The impacts of dyslexia and dyspraxia on medical education

  • Sebastian Charles Keith Shaw

    Student thesis: Doctoral Thesis


    Dyslexia and dyspraxia are categorised as specific learning difficulties (SpLDs). Dyslexia impacts upon reading and writing. Dyspraxia is concerned more with hand-eye coordination. However, each of these conditions carries a variety of strengths and weaknesses. Universities and employers in the United Kingdom are required by law to make reasonable adjustments for these individuals. I was diagnosed with dyslexia at medical school. This diagnosis led to both a sense of realisation and also a variety of negative emotions. Literature searches revealed no published research on the experiences of dyslexic medical students or doctors at the time. Some studies of nursing students revealed issues with stigma and discrimination. They also explored coping strategies in clinical settings. No such pre-existing data were available concerning dyspraxia. This series of research aimed to explore the impacts of dyslexia and dyspraxia on medical education, with a particular focus on experience. The following publications are included: • Shaw SCK, Malik M, Anderson JL. The exam performance of medical students with dyslexia: a review of the literature. MedEdPublish. 2017;6(3):2. • Shaw SCK, Anderson JL, Grant AJ. Studying medicine with dyslexia: a collaborative autoethnography. The Qualitative Report. 2016;21(11):2036-54. • Shaw SCK, Anderson JL. The experiences of medical students with dyslexia: an interpretive phenomenological study. Dyslexia. 2018;24(3):220-33. • Anderson JL, Shaw SCK. The experiences of medical students and junior doctors with dyslexia: a survey study. International Journal of Social Sciences & Educational Studies. 2020;7(1):62-71. • Hennessy LR, Shaw SCK, Anderson JL. Medical students’ attitudes towards and beliefs about dyslexia: a single-centre survey study. International Journal of Social Sciences & Educational Studies. 2020;7(4):69-79. • Walker ER, Shaw SCK, Price J, Reed M, Anderson JL. Dyspraxia in clinical education: a review. The Clinical Teacher. 2018;15(2):98-103. • Walker ER, Shaw SCK, Anderson JL. Dyspraxia in medical education: a collaborative autoethnography. The Qualitative Report. 2020;25(11):4072-93. • Walker E, Shaw SCK, Reed M, Anderson JL. The experiences of foundation doctors with dyspraxia: a phenomenological study. Advances in Health Sciences Education: Theory and Practice. 2021. Online ahead of print. Methods This research adopted a mixture of approaches, comprising two literature reviews, two autoethnographies, two interpretive phenomenological studies and two survey studies. Data collection methods included literature searches, autobiographical accounts, interviews and online surveys. Data were subsequently analysed using thematic analyses, descriptive statistics and inferential statistics where appropriate. Results A variety of findings emerged across the included works. With reasonable adjustments in place, dyslexic medical students performed as well as their peers in exams. However, being dyslexic or dyspraxic came with an emotional burden. The medical school ranking system and the competitive environment were particularly challenging. Dyslexic medical students encountered bullying and feelings of isolation. This inhibited disclosure. Both dyslexic and dyspraxic medical students / doctors felt that stigma existed concerning their labels. Both developed a variety of personal coping strategies and reported subsequent strengths in other areas. Interestingly, the majority of dyslexic doctors were diagnosed at or since medical school. High proportions reported feelings of stupidity, inadequacy, anxiety and shame as both students and doctors. Furthermore, a minority of non-dyslexic students confirmed negative attitudes towards dyslexia – seemingly stemming from jealousy of supports. Conclusions The inspiration for this series of research was grounded in my own experiences as a dyslexic medical student and those of a dyspraxic colleague. The included studies advanced knowledge in a variety of ways. For example, the confirmation that, in a small number of cases, non-dyslexic medical students did seem to hold negative views regarding their dyslexic peers. These studies have also paved the way for future areas of research, some of which are highlighted in the critical appraisal.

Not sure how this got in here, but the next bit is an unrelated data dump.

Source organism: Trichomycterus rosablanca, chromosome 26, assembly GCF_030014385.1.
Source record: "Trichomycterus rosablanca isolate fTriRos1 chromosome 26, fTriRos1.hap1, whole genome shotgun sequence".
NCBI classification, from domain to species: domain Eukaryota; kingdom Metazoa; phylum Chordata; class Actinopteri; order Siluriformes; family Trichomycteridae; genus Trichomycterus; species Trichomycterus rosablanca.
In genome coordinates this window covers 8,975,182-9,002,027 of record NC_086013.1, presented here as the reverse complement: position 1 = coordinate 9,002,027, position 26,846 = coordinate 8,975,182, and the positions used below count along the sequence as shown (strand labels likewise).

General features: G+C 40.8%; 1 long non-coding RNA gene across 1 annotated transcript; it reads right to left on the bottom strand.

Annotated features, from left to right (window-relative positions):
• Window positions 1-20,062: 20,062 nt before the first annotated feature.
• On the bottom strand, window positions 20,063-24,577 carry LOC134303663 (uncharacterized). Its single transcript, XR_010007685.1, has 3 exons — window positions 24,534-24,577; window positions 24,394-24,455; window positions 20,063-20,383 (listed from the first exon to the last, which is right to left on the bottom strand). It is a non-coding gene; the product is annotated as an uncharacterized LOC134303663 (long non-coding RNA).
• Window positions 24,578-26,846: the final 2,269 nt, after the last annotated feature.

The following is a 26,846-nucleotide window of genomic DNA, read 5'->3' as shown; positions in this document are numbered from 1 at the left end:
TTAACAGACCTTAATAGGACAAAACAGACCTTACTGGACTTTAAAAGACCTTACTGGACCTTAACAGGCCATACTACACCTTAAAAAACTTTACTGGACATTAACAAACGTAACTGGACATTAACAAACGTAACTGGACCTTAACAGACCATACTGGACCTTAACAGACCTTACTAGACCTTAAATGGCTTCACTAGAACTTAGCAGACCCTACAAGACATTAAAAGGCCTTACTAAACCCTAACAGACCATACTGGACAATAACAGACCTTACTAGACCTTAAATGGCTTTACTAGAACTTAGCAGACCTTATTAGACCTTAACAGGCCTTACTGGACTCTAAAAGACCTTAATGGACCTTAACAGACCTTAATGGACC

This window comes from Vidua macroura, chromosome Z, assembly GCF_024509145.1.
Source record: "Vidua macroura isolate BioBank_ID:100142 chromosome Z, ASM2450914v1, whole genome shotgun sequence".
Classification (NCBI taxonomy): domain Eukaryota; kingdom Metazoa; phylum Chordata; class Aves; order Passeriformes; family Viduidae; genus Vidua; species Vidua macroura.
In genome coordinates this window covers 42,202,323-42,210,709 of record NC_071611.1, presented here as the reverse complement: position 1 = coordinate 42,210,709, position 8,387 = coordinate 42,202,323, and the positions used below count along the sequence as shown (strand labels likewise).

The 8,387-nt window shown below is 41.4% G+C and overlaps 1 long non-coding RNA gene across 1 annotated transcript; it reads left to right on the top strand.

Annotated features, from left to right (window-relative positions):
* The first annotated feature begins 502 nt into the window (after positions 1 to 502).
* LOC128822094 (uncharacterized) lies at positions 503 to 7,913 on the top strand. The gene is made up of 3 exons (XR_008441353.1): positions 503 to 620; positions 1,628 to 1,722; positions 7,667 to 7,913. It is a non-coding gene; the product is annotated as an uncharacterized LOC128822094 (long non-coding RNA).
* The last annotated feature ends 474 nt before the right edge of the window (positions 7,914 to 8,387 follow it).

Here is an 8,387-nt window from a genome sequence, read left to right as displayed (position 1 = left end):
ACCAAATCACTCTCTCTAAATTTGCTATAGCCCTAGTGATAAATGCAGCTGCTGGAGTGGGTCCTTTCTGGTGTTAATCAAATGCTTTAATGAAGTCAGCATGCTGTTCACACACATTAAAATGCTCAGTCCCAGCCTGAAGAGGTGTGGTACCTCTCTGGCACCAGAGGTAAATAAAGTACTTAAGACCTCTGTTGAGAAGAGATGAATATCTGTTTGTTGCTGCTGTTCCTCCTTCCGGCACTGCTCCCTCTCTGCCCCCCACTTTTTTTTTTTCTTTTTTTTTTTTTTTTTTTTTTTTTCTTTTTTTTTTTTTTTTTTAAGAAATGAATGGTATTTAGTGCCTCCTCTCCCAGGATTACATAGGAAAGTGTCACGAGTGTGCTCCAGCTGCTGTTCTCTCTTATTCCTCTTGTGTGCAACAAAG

Date of AwardAug 2021
    Original languageEnglish
    Awarding Institution
    • University of Brighton

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